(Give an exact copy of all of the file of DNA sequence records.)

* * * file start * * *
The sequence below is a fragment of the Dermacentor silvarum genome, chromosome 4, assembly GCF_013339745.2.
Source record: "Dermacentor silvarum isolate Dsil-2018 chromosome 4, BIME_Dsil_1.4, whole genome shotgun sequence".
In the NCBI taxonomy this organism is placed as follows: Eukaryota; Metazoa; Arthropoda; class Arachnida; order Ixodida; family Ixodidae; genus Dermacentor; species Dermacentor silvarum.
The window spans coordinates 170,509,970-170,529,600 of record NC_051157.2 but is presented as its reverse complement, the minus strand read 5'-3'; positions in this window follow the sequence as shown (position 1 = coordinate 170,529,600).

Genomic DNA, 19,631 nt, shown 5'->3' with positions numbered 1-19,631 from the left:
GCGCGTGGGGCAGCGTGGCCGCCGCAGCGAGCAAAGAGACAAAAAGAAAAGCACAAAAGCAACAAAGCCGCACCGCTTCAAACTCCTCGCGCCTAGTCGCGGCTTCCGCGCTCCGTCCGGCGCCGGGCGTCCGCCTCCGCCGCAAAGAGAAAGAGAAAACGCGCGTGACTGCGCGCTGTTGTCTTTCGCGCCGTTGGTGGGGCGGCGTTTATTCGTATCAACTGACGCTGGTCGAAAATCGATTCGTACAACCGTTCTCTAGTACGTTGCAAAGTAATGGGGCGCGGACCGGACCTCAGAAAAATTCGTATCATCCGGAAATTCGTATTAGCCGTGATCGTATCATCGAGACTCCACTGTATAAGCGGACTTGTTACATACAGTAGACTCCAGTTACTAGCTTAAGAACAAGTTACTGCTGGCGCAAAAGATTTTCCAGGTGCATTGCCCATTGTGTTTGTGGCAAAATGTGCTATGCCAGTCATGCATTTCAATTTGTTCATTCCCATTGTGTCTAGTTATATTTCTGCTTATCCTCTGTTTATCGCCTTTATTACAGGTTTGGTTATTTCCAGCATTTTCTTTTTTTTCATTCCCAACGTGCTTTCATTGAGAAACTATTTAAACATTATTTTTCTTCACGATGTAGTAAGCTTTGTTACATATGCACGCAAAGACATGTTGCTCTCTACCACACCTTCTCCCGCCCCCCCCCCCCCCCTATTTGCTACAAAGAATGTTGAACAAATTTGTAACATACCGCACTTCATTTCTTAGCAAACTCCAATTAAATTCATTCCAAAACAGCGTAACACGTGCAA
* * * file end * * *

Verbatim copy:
The sequence below is a fragment of the Dermacentor silvarum genome, chromosome 4, assembly GCF_013339745.2.
Source record: "Dermacentor silvarum isolate Dsil-2018 chromosome 4, BIME_Dsil_1.4, whole genome shotgun sequence".
In the NCBI taxonomy this organism is placed as follows: Eukaryota; Metazoa; Arthropoda; class Arachnida; order Ixodida; family Ixodidae; genus Dermacentor; species Dermacentor silvarum.
The window spans coordinates 170,509,970-170,529,600 of record NC_051157.2 but is presented as its reverse complement, the minus strand read 5'-3'; positions in this window follow the sequence as shown (position 1 = coordinate 170,529,600).

Genomic DNA, 19,631 nt, shown 5'->3' with positions numbered 1-19,631 from the left:
GCGCGTGGGGCAGCGTGGCCGCCGCAGCGAGCAAAGAGACAAAAAGAAAAGCACAAAAGCAACAAAGCCGCACCGCTTCAAACTCCTCGCGCCTAGTCGCGGCTTCCGCGCTCCGTCCGGCGCCGGGCGTCCGCCTCCGCCGCAAAGAGAAAGAGAAAACGCGCGTGACTGCGCGCTGTTGTCTTTCGCGCCGTTGGTGGGGCGGCGTTTATTCGTATCAACTGACGCTGGTCGAAAATCGATTCGTACAACCGTTCTCTAGTACGTTGCAAAGTAATGGGGCGCGGACCGGACCTCAGAAAAATTCGTATCATCCGGAAATTCGTATTAGCCGTGATCGTATCATCGAGACTCCACTGTATAAGCGGACTTGTTACATACAGTAGACTCCAGTTACTAGCTTAAGAACAAGTTACTGCTGGCGCAAAAGATTTTCCAGGTGCATTGCCCATTGTGTTTGTGGCAAAATGTGCTATGCCAGTCATGCATTTCAATTTGTTCATTCCCATTGTGTCTAGTTATATTTCTGCTTATCCTCTGTTTATCGCCTTTATTACAGGTTTGGTTATTTCCAGCATTTTCTTTTTTTTCATTCCCAACGTGCTTTCATTGAGAAACTATTTAAACATTATTTTTCTTCACGATGTAGTAAGCTTTGTTACATATGCACGCAAAGACATGTTGCTCTCTACCACACCTTCTCCCGCCCCCCCCCCCCCCCTATTTGCTACAAAGAATGTTGAACAAATTTGTAACATACCGCACTTCATTTCTTAGCAAACTCCAATTAAATTCATTCCAAAACAGCGTAACACGTGCAA